Clearly and without reservation, the very fact that there is a greater and lesser damnation, proves conclusively that the judgment of death is not annihilation, but a real punishment meted out in varying degrees, according to their works. Revelation Chapter 20 illustrates the very same principle as it says death and hell delivered up the dead and they were judged "according to their works." Also note it also says the dead were delivered to be judged. Were they delivered up from death to stand before God only to be placed right back where they "lived not again" in death? This makes no sense. Often the parable of the Rich man and Lazarus is brought up as presenting a problem for the Christians who believe the torment of Hell is reserved for those under the judgment of God. They say obviously this isn't about the final judgment, since the rich man still has brothers living on earth, and in fact, it must be before Jesus' death on the cross and thus has no final bearing on the subject at hand. This argument is not validated because it's a Parable. This is a Proverb told in the language of the people and used by Christ to teach a lesson. It is not a historical or real-life event that had previously taken place. Just as Christ taught the Proverb of the Vineyard, or the fig tree, or of the two sons. It presents no problem because it is a parable illustrating a lesson. It is teaching that the torment is real and prolonged, that he time for repentance is now in this life, and that the methodology is to hear the Bible (Moses and the Prophets), else you will not hear. No one is cast into the second death of the lake of fire until after the end when the books are opened at the Judgment throne of God, so how could it be a problem or a past event? If anything, it teaches that there is no annihilation, there is stark abject torment wherein the unsaved must suffer. So how anyone could use this story to try and support annihilation is hard to fathom. It seems to illustrate just the opposite. If one's conclusions are wrong, it's generally because one's assumptions are wrong. For assumption is the mother of errors. God is showing us in Lazarus how awful the torment of hell will be, and how continual it is, and how there is no help for those who are cast into it, and how if people don't accept scriptures (signified by the words, "Moses and the Prophets") then they won't believe even if one rose from the dead to tell them (For Jesus Christ did). This is in no way talking about an actual thing that had previously happened, for no one has been Judged to be cast into that Hell as yet. Judgment is at the last day.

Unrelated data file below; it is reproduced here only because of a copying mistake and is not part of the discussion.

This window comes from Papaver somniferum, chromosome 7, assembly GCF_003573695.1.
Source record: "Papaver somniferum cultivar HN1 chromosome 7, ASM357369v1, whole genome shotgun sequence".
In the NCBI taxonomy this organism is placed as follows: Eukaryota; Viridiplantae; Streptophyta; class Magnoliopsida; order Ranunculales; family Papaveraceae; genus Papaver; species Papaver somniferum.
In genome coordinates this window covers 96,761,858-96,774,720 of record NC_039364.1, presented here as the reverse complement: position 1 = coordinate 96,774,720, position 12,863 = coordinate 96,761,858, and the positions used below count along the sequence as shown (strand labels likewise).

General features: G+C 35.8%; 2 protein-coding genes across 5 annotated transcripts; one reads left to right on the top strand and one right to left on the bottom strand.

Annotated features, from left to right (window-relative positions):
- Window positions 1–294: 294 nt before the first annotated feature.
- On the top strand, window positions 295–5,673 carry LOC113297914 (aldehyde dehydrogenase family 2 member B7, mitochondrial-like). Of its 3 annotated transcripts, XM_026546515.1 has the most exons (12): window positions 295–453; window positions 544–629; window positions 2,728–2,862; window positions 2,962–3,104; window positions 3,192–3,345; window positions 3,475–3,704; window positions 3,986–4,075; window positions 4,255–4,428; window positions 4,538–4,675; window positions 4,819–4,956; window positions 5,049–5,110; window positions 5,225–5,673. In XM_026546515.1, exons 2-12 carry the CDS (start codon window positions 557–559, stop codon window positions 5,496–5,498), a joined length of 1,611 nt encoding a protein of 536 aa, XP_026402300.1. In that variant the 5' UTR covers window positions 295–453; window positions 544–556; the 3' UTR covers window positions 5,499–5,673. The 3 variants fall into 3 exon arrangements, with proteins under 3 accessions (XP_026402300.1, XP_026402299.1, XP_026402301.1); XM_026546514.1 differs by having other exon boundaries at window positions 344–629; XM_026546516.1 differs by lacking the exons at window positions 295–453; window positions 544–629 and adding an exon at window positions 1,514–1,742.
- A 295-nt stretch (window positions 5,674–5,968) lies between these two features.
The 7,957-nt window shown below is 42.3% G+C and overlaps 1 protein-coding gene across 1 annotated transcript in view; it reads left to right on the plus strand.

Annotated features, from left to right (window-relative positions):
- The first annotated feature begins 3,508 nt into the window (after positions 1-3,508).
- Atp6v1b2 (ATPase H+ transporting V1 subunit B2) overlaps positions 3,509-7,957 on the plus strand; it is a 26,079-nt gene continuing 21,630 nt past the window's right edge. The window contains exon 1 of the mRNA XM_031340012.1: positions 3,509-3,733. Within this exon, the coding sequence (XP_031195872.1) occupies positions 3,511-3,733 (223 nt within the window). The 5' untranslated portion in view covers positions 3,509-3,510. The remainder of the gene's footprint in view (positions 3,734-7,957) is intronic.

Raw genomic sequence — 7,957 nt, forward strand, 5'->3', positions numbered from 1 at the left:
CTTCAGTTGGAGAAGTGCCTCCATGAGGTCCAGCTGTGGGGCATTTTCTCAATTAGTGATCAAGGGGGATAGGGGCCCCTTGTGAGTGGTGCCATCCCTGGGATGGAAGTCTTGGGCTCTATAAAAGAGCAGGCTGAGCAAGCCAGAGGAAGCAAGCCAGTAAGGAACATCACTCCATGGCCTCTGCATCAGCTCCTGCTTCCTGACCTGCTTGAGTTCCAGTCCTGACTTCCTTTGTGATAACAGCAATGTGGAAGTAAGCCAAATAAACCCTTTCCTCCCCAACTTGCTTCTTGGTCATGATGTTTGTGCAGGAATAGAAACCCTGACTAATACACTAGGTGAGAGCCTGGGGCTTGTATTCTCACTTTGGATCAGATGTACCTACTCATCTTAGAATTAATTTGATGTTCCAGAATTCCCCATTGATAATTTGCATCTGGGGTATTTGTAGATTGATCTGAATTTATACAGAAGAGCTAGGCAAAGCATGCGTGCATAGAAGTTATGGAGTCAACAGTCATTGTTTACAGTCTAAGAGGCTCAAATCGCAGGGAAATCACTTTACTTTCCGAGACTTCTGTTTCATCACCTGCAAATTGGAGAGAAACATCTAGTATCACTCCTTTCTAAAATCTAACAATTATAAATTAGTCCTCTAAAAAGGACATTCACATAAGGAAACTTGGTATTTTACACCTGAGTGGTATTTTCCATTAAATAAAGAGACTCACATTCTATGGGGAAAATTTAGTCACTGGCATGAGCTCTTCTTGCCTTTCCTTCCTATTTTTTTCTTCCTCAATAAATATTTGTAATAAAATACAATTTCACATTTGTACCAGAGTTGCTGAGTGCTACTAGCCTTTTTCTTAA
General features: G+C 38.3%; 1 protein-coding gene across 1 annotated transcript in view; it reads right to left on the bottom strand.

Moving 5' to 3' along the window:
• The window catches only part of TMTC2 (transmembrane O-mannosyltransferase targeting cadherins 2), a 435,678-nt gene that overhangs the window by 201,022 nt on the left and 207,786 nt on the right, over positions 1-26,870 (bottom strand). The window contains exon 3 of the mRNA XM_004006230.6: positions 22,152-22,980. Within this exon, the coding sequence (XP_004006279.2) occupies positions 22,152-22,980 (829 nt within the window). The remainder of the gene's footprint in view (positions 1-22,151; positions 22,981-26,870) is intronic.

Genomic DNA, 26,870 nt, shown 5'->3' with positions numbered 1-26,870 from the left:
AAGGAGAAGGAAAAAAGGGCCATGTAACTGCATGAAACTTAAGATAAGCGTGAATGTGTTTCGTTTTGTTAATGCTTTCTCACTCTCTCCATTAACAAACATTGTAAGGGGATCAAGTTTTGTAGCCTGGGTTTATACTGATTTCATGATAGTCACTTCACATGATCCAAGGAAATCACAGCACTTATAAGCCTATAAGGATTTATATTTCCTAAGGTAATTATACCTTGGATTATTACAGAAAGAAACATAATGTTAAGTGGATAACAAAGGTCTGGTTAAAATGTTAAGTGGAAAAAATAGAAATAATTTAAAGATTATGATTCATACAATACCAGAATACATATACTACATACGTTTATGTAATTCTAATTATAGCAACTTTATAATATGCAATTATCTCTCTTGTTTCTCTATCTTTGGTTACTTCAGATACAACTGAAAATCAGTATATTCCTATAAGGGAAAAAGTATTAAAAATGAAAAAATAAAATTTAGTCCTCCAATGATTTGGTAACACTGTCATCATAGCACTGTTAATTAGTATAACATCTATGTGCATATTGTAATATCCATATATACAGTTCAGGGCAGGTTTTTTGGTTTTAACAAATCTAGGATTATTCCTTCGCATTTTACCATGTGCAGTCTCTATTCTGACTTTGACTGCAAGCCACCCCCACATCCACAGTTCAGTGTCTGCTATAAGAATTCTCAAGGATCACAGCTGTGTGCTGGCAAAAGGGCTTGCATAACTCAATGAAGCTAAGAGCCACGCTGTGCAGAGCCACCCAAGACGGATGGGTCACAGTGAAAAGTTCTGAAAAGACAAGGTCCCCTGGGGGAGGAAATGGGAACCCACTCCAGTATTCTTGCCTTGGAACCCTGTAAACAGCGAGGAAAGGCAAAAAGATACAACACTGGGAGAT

- "Woe unto you, scribes and Pharisees, hypocrites! for ye devour widows' houses, and for a pretence make long prayer: therefore ye shall receive the greater damnation."